The Pennsylvania attorney general’s office has virtualized servers with VMware software, moved from direct-attached storage to network-attached storage from NetApp Inc. and upgraded its network to 10 Gigabit Ethernet. Power capacity and cooling weren’t issues, since the data center was built to handle mainframe needs and is, if anything, too cold rather than too warm. Nester says he is using two-thirds less space than he did before the upgrade.
His staff can remotely and proactively deal with servers and network problems, and deliver new IT services more quickly (see story above). One example is an application that supports Pennsylvania’s revised “Do Not Call” law, which allows consumers to register their cellular and land-line numbers. Staffers delivered the application within 45 days, on time and within budget, Nester says.
“A few years ago, that would have been an eight-month project,” says Assistant CIO Jim Ingalzo.
Built to Last?
In some cases, building and design issues drive decision-making. Hawaii Pacific Health found that it couldn’t bring more power into its main data center because the floor was too weak to support any more uninterruptible power supplies.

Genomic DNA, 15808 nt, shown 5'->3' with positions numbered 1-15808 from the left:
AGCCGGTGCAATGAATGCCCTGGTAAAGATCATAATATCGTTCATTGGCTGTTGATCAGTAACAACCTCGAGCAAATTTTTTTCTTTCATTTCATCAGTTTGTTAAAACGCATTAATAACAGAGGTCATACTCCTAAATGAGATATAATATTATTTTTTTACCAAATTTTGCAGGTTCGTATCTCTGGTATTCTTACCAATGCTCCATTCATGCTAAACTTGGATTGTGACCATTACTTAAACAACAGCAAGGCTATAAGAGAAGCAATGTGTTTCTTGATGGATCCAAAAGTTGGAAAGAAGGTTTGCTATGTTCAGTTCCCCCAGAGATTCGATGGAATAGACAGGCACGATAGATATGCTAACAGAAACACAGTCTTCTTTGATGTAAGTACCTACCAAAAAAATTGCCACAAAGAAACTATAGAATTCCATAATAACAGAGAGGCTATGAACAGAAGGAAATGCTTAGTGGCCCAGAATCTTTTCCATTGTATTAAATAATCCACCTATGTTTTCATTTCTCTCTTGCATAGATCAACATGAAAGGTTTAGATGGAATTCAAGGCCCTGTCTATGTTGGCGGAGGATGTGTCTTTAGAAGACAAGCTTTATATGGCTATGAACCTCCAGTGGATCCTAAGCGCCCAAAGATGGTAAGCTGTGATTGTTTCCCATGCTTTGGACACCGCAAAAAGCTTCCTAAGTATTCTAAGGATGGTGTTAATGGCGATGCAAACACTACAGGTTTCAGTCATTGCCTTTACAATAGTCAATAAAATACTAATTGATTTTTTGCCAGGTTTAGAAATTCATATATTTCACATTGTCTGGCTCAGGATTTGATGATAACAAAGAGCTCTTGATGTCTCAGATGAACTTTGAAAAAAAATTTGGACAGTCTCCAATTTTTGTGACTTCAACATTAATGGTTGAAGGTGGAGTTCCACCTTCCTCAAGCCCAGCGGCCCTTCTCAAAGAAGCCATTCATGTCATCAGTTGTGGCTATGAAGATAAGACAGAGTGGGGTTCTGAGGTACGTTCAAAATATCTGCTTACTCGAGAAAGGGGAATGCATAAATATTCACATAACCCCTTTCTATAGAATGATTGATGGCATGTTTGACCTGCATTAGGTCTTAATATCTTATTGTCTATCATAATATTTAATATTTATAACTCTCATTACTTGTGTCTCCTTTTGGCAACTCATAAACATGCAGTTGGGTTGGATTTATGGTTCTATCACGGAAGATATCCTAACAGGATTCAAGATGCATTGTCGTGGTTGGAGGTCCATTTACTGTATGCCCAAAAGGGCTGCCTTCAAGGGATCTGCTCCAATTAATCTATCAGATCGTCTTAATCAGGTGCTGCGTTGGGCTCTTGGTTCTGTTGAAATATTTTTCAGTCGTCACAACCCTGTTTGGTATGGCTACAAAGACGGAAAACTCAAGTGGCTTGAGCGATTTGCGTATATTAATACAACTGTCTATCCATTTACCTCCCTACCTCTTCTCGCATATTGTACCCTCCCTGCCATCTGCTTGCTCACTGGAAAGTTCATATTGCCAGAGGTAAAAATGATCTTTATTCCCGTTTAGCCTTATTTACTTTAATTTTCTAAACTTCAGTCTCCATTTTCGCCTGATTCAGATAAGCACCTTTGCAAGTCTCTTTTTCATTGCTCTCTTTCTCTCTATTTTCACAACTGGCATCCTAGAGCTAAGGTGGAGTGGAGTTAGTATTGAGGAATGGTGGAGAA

Rather than spending $500,000 to reinforce the floor, Hawaii Pacific has kept its electricity usage level by virtualizing more and more of its 300 servers, and it has moved to new blade servers whose power can be raised or lowered as processing loads change.
IT Director Colbert Seto will also upgrade the health care provider’s Hewlett-Packard SANs to support the rollout of a new electronic medical record system for 3,000 concurrent users. The growth in storage demand, he says, threatens to overwhelm any cost savings he might achieve through server virtualization. Seto is counting on the eventual use of de-duplication technologies (which store only changes in previously backed-up data) to reduce future storage growth, along with new policies that reduce how much data users keep in the first place.